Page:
While the terms shareholder and stakeholder sound similar and are sometimes even used interchangeably, it’s important to understand their differences. While both groups have a financial interest in a company’s success, they may have very different priorities regarding exactly what they’d like to see it achieve and how.
One of the most foundational things to understand is that shareholders are a type of stakeholder, but stakeholders aren’t always necessarily shareholders.
Got it? Awesome! Let’s jump in and take a closer look at what it means to be a shareholder vs stakeholder and why it matters in the business world.
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What Is a Shareholder?
A shareholder, also known as a stockholder, owns a company’s stocks or shares. A shareholder can be anyone, from an individual to an entire company or institution. If you have an active brokerage account, you, too are a shareholder in any company or companies you’re currently investing in.
As you may already know, a stock share is actually a small piece of ownership in a business. If you’re a buy-and-hold investor, you may remain a shareholder in a certain business for years. If you’re a day trader, on the other hand, you may only remain a shareholder for a few minutes or seconds.
As long as you maintain ownership of a company’s stock, however, you enjoy certain ownership benefits without worrying about the company’s debts. You might receive dividends, for instance, or profit off of selling the company’s stock when it rises in value.
Shareholders may also be able to vote concerning things like the company’s board of directors or company policies. The more shares you own, the more weight your votes will carry when directing certain aspects of the company.
Types of Shareholders
Anyone who purchases even one share of a company on the stock market is technically considered a shareholder. Whether individual retail traders, companies, or other organizations, shareholders come in all shapes and sizes. In general, however, there are two basic classes of shareholders:
The Common Shareholder
Common shareholders are those who own common vs. preferred stocks in a company. Common stockholders enjoy voting rights and the potential for higher long-term rates of return. The trade-off is that if a company should liquidate, they have to wait in line to collect assets after preferred shareholders, as well as debt and bondholders.
The Preferred Shareholder
Preferred shareholders are those who own shares of (you guessed it) preferred stock in a company. While they don’t enjoy voting rights and lower long-term gains, the trade-off comes with its own perks.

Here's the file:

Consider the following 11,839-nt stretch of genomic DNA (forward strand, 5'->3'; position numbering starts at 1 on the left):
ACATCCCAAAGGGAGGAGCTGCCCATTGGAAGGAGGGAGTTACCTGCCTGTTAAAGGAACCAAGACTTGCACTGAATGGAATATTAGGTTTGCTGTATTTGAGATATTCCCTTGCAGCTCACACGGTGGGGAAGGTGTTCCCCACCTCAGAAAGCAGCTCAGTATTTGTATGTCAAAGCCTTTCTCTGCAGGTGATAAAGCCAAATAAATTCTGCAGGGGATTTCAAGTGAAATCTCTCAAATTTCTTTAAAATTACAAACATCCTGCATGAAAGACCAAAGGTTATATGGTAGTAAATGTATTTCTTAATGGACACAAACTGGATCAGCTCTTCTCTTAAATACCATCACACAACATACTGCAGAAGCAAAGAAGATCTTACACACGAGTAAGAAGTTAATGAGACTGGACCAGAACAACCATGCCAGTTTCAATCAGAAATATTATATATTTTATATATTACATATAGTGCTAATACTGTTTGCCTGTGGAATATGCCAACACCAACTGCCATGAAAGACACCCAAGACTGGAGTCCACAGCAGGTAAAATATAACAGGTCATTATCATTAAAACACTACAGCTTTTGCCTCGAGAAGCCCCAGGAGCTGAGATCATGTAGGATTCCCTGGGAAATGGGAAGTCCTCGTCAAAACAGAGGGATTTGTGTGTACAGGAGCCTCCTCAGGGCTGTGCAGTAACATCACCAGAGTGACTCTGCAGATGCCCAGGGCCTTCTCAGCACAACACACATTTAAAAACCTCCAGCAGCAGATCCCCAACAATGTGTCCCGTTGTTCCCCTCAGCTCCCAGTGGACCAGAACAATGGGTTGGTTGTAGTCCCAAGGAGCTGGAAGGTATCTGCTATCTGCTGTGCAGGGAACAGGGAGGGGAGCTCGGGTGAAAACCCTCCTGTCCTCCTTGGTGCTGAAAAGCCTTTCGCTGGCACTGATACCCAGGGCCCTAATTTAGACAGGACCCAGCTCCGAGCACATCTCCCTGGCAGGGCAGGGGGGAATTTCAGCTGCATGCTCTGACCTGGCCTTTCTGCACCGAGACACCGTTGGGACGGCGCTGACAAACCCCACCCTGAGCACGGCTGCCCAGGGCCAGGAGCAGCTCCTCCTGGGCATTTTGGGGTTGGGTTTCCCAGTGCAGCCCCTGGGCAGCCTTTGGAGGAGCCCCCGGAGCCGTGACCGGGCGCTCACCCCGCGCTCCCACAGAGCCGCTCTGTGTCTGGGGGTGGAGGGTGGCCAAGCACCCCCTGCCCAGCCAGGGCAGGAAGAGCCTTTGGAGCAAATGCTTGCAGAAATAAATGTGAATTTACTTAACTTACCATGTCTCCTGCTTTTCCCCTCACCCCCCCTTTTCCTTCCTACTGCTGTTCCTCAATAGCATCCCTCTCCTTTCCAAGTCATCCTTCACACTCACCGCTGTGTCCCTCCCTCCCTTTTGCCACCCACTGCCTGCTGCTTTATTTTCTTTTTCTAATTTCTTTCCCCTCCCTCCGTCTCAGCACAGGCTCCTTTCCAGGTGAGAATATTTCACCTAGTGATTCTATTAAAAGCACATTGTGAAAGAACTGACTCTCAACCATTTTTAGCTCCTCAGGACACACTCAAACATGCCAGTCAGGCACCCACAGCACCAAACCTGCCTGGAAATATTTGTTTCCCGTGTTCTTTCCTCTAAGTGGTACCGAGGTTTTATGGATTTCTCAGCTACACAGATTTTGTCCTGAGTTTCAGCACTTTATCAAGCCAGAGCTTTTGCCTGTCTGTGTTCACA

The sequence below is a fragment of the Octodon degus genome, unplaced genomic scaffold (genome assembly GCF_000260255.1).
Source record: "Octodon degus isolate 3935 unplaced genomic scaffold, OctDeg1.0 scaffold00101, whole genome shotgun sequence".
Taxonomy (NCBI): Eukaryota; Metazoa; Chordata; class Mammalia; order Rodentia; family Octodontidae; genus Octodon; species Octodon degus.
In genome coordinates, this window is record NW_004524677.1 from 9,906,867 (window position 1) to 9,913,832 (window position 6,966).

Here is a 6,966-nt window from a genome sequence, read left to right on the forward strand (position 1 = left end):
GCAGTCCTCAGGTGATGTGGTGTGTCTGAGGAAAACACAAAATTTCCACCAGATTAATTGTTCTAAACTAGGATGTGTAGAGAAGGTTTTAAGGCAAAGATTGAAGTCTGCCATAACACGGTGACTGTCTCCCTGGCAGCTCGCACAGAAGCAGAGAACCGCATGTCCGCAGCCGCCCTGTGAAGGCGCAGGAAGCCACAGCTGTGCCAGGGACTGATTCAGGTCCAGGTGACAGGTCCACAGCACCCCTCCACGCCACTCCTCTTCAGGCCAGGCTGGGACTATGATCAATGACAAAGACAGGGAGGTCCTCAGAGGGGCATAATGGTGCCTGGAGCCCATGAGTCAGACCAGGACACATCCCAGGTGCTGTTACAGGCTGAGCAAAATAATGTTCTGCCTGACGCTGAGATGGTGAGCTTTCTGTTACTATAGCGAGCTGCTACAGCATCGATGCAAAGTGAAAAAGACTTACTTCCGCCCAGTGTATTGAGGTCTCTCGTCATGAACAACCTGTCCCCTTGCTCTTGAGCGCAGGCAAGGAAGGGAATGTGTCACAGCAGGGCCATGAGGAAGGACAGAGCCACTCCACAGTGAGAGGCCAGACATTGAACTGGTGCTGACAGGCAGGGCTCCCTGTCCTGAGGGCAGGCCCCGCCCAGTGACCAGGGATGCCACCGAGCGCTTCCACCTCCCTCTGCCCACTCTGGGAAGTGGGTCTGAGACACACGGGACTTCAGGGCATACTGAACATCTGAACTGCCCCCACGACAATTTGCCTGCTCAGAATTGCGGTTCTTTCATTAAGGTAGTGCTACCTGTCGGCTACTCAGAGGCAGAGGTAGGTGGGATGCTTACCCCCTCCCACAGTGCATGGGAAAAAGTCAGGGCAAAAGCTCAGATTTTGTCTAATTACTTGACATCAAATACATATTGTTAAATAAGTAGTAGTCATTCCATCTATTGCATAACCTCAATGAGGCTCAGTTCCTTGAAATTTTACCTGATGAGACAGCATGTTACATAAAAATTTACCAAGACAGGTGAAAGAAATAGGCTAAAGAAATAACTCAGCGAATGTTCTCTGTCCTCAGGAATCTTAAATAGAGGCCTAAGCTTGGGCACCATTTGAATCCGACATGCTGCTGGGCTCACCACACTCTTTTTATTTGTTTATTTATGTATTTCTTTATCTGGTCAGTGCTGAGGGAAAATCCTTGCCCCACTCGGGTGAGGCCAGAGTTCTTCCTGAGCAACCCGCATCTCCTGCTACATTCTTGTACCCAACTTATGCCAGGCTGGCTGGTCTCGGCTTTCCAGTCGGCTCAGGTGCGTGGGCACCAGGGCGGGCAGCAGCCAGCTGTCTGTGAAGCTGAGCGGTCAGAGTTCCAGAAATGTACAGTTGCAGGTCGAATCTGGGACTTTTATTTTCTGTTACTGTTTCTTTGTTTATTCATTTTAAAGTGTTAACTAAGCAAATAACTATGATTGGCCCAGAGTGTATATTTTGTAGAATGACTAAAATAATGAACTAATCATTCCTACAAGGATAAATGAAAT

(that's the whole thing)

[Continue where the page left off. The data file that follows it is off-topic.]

They enjoy a guaranteed annual dividend payment that’s paid out before common stock dividends. If the company should liquify, preferred shareholders are also first in line when claiming assets.
What Is a Stakeholder?
As mentioned, shareholders are a type of stakeholder, but the term is far more encompassing. Stakeholders are anyone with a vested interest in seeing the company succeed. Stakeholders may also want to see the company’s stock prices do well.
But stakeholders are typically more interested in seeing the company succeed for reasons beyond mere stock valuation. They tend to be more interested in a company’s profitability from a project management perspective.
In other words, while shareholders may be happy with increased dividends or rising stock prices, stakeholders are more concerned about the company’s future.
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Types of Stakeholders
Stakeholders are not just shareholders alone but anyone interested in seeing the company succeed. This interest usually stems from a financial motive, such as a direct relationship with the company. In general, there are two different types of stakeholders: internal stakeholders and external stakeholders.
Internal stakeholders are those who directly rely on the company financially. Their interests in the company are more obvious because its success directly affects their own. They may include:
- Company executives
- Board members
External stakeholders are those who stand to be affected by the company’s performance, but usually in an indirect way. While they may not work at the company itself, they might be suppliers or subcontractors who count the company as clients.
The company’s customers or members of its community can also fall into this category. The government and regulators could be considered external stakeholders, as the company’s advancements equal more jobs and a better economy.
While “external stakeholder” tends to be a much broader term, examples include:
- Community members
- The company’s customers
- Shareholders and Investors
- Governments and regulators
- Local community
Shareholder vs Stakeholder: Key Differences
Now that we’ve established a broad overview of a stakeholder vs a shareholder, it’s time to dig deeper into why the distinction is so important. Shareholders and stakeholders both want to see a company succeed. But they sometimes have very different ideas about what exactly that success should look like and how it should be achieved.
Some main differences between shareholders and stakeholders are their motivations and timeframe.
Few would be surprised to learn that shareholders are primarily interested in a company’s stock price. While some shareholders may take an active interest in the company’s operations, others could care less if its stock performance is on point.